When you breathe, you breathe in oxygen and breathe out carbon dioxide. Excessive breathing creates low levels of carbon dioxide in your blood. This causes many of the symptoms of hyperventilation.
Feeling very anxious or having a panic attack are the usual reasons that you may hyperventilate. However, rapid breathing may be a symptom of a disease, such as:
- Heart or lung disorder
Your doctor or nurse will determine the cause of your hyperventilation. Rapid breathing may be a medical emergency -- unless you have have had this before and have been reassured by your health care provider that it can be self treated.
Often, panic and hyperventilation become a vicious cycle. Panic leads to rapid breathing, and breathing rapidly can make you feel panicked.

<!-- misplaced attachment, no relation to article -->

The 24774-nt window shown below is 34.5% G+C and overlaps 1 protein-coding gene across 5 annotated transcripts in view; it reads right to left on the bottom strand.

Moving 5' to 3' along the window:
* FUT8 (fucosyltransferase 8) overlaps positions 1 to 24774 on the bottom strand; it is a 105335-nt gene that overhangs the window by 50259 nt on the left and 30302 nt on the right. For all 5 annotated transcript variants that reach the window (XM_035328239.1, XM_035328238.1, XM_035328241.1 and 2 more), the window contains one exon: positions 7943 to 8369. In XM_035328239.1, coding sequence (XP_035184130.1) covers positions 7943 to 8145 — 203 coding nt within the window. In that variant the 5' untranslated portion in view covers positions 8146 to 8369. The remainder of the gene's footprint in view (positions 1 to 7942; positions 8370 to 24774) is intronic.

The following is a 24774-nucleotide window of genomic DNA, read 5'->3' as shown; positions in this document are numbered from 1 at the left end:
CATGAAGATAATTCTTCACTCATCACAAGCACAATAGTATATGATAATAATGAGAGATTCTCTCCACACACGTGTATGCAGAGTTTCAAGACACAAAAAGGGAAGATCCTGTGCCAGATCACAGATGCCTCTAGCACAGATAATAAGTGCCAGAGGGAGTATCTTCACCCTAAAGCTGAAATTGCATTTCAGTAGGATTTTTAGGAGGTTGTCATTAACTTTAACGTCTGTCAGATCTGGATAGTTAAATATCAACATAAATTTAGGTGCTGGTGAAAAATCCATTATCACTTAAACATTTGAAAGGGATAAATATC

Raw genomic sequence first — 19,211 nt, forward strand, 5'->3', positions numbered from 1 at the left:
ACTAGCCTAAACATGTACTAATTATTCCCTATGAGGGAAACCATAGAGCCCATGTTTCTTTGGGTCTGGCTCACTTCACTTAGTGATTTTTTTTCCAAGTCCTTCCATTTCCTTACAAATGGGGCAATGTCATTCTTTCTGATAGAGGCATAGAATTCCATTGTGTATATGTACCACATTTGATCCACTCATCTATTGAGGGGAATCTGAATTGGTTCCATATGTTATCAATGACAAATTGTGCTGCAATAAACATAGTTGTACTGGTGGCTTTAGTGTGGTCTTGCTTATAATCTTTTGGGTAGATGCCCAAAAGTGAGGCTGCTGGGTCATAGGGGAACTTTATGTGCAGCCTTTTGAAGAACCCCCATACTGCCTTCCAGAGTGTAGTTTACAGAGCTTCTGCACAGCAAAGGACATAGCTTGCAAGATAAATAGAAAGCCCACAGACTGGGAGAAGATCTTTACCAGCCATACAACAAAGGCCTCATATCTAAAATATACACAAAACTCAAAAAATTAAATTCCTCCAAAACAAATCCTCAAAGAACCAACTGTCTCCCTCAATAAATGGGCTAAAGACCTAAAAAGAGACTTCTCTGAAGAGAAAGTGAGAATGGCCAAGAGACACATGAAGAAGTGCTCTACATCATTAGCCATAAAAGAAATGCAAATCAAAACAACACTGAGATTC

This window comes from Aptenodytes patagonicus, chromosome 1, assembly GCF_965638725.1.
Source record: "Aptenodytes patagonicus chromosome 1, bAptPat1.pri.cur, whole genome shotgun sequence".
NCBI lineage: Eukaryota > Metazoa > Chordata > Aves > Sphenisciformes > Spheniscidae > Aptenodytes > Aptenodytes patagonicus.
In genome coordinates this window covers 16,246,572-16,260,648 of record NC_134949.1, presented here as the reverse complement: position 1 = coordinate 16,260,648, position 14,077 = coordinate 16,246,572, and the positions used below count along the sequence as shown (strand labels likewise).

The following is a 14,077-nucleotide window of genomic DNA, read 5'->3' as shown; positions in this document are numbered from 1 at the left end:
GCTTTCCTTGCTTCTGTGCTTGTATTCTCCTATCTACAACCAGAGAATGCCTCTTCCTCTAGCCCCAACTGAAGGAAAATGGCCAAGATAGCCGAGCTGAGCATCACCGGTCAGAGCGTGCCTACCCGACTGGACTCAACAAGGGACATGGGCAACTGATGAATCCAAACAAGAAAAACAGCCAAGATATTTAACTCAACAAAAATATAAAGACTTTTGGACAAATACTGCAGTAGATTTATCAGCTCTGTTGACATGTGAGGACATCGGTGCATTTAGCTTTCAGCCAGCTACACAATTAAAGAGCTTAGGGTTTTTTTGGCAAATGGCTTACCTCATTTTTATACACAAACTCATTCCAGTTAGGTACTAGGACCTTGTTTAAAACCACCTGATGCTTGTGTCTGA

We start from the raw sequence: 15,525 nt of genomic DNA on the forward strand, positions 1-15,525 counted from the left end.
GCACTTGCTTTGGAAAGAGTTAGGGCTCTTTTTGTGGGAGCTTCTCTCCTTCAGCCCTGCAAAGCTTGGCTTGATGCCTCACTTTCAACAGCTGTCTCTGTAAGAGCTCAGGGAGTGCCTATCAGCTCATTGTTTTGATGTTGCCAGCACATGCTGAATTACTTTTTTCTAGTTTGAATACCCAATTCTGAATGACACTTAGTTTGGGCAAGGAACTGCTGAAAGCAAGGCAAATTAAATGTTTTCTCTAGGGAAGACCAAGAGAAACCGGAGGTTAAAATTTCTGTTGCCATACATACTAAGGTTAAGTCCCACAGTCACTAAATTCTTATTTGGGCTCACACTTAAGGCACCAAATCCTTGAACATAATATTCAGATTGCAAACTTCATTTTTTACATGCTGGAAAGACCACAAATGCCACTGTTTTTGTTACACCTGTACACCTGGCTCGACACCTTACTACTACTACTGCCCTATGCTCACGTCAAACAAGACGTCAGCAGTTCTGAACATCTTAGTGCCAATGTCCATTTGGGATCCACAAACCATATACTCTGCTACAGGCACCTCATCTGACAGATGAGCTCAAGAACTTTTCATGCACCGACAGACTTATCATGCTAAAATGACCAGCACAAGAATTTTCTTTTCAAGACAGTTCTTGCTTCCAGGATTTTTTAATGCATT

If you frequently overbreathe, you may have hyperventilation syndrome that is triggered by emotions of stress, anxiety, depression, or anger. Occasional hyperventilation from panic is generally related to a specific fear or phobia, such as a fear of heights, dying, or closed-in spaces (claustrophobia).
If you have hyperventilation syndrome, you might not be aware you are breathing fast. However, you will be aware of having many of the other symptoms, including:
- Chest pain
- Dry mouth
- Muscle spasms in hands and feet
- Numbness and tingling in the arms or around the mouth
- Shortness of breath
- Sleep disturbances